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The Narrative: Down in a Hole, ‘V’ is for ‘Vanishing Act’, and Bettman and Robin

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Three things we’re talking about today when we’re talking about the Caps

Washington Capitals v New York Islanders - Game Two Photo by Elsa/Getty Images

1. Down in a Hole

What started off with promise ended in despondence on Friday night as the Caps turned in a second poor performance in two games and now find themselves in an 0-2 hole in their first-round playoff series.

Through two games, the Caps have been pummeled in just about every stat that matters, but a picture is worth a thousand numbers (or something), so take a gander at this one, displaying five-on-five shots and goals:

via Natural Stat Trick

That’s an awful lot of dark blue in the “homeplate” area (from the goal to the faceoff dots to the top of the circles), and not all that much quality or quantity at the other end of the ice.

In a word, yikes.

Per Natural Stat Trick, through two games, the Isles have outshot the Caps at fives 46-33 (58.3%; shot attempts are unsurprisingly similar), have a 43-31 edge in scoring chances, and a whopping 24-10 advantage in high-danger scoring chances. Oh, and all of those numbers are bumped up a bit for the Caps by score effects.

In a word, yikes.

The Caps simply have no answers right now - their breakouts are horrendous, in-zone defensive coverage abysmal (see graphic above), power-play entries horrific, and they’re generating nothing in the offensive zone, largely because they’re rarely there.

Yeah, I don’t know, Coach... something tells me it ain’t all on the players. (More on that to come.)

The Caps haven’t scored more than two goals in a game (that counts) since entering the bubble and have only allowed fewer than three once. You do the math.

But if you’re looking for a straw to grasp, you’ll recall that the 2018 Stanley Cup Champion Washington Capitals found themselves down 0-2 in their first round series against a similarly disciplined, structured defensive team in Columbus. Vastly different circumstances from the goal on out, of course, but you could scroll through social media after Game 2 of that series and find a bunch of tweets about that team and its coach that didn’t age particularly well, so maybe wait another game or two before burying this club. At least enjoy this moment of zen:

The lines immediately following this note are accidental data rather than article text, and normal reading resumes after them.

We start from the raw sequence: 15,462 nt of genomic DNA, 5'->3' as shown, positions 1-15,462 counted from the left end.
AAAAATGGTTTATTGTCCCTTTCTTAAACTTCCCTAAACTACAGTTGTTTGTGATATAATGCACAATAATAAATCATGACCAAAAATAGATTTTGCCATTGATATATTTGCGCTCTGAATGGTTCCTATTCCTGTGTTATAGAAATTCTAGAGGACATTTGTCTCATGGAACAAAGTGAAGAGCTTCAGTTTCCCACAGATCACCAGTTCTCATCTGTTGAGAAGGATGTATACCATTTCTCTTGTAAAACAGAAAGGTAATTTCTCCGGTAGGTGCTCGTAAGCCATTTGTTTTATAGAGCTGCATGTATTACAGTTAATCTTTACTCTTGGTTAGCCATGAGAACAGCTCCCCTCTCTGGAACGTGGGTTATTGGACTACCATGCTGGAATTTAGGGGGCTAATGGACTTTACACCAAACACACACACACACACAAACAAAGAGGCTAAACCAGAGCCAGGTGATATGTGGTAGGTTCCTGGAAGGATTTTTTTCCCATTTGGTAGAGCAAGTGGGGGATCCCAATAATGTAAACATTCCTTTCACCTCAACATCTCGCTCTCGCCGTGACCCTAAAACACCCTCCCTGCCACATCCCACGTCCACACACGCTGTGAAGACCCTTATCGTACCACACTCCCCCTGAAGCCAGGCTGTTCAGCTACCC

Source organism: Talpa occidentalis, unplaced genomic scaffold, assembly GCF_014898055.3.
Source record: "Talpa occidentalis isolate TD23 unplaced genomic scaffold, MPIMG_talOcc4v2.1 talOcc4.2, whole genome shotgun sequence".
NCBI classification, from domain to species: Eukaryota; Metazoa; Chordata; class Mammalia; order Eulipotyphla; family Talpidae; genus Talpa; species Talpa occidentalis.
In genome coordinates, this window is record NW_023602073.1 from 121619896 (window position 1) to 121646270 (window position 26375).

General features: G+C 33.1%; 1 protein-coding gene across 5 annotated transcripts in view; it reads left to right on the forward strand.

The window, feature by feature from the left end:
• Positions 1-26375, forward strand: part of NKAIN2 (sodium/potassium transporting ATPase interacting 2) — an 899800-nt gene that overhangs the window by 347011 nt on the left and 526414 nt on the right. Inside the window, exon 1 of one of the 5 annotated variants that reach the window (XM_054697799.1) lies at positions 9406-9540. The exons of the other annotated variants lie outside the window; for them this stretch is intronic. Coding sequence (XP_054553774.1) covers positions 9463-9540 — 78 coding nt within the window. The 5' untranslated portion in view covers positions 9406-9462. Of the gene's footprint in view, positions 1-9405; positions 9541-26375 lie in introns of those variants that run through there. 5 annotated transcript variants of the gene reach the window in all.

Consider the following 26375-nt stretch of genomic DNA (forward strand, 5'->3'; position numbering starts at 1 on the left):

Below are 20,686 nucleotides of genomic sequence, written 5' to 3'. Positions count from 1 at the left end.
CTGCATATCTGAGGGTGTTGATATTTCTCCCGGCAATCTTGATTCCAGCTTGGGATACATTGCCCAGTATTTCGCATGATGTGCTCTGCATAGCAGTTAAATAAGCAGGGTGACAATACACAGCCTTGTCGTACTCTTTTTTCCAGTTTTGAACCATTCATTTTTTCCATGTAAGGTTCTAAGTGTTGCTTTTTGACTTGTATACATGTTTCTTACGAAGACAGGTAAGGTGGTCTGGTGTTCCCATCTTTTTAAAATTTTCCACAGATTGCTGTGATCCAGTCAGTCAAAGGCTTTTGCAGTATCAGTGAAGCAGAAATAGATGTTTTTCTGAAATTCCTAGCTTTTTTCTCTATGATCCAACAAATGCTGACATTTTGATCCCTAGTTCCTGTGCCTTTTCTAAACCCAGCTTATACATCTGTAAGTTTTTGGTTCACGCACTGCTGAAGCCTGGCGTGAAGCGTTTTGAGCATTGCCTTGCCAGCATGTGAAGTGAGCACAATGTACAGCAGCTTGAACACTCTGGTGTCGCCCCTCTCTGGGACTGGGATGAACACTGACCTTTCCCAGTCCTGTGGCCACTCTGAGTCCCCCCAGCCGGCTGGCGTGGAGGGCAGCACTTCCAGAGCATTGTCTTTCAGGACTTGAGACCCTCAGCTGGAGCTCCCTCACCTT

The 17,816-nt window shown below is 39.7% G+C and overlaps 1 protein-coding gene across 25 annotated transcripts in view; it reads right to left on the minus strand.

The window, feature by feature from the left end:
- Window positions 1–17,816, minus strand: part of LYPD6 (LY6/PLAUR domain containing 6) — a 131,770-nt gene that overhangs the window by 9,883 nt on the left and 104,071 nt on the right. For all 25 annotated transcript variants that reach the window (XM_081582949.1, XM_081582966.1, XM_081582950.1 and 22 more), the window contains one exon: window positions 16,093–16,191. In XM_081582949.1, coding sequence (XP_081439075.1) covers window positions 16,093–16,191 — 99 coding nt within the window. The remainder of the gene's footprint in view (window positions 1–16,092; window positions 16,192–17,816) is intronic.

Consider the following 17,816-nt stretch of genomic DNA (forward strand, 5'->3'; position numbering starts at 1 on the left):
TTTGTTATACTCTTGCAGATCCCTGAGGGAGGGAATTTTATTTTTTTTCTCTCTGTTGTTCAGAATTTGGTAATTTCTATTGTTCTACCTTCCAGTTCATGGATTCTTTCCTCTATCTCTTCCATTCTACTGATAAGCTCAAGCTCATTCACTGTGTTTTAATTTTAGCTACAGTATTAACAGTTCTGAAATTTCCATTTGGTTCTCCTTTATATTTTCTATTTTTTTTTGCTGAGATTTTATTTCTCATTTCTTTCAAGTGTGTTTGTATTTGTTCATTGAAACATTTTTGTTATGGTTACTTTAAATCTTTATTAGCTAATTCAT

2. ‘V’ is for ‘Vanishing Act’

Okay, back in the morbid hellscape that is 2020, let’s talk about Jakub Vrana. Since potting a goal and two assists in Game 5 against Pittsburgh in 2018, Vrana has played 25 playoff games and has scored... one goal (granted, it was a biggie in a big game). Part of that is crappy luck - he has fired 47 shots on goal and a career 12.7% regular-season shooter doesn’t go on a 2.1% drought without some pretty awful luck.

But the Caps simply need something from Vrana (who was goalless in seven games against Carolina in the spring of 2019). Or, at least if he’s not going to score, he can’t be... well, doing this:

What a killer, not a dozen seconds after Alex Ovechkin’s second goal of the night tied the game at two.

Vrana rode the pine for the rest of the second period, but took a regular shift in the third. Hopefully the message was received and no further action will be taken, but you never know.

To be clear, Vrana is one of many Caps not paying to his presumed potential right now. Evgeny Kuznetsov has two playoff goals (not counting this year’s round robin) since the 2018 Eastern Conference Finals. Ilya Kovalchuk has one goal in 12 games for the Caps. Carl Hagelin has no goals in a dozen playoff games against the Caps (after he was good for what seemed like two or three in every series when he faced Washington). Richard Panik has one career playoff goal in 17 games. Lars Eller hasn’t scored since Game 1 against the ‘Canes last year. And that’s just the forwards. The Caps’ scoring depth has probably been overstated; at least it seems that way. Where have you gone Brett Connolly and Andre Burakovsky, Caps Nation turns its lonely eyes to you...

3. Bettman and Robin

Okay, let’s take a break from wallowing in the Caps’ disappointing play and focus on other teams’ disappointing play, specifically the best teams in the League. Remember way back (a week ago) when the top four teams in each conference were sleepwalking their way through a seeding round, resting nicked up players and paying lip service to the importance of their games while the rest of the teams in the bubble were fighting tooth-and-nail to make it into the playoffs? Well, funny thing about that - those eight teams are now a combined 8-9 in the first round, with only Vegas and Colorado leading in their series (both up 2-0... the other six teams are a combined 4-9, with the last two Cup champs in 0-2 holes). And, of course, the two #5 seeds that faced what many considered “virtual byes” in the first round, are currently socially distancing on golf courses.

Spin whatever narrative you want with those numbers, but the teams that already have a series win under their belts have played more meaningful hockey than those that haven’t, and perhaps we’re seeing the effects of that early in Round 1.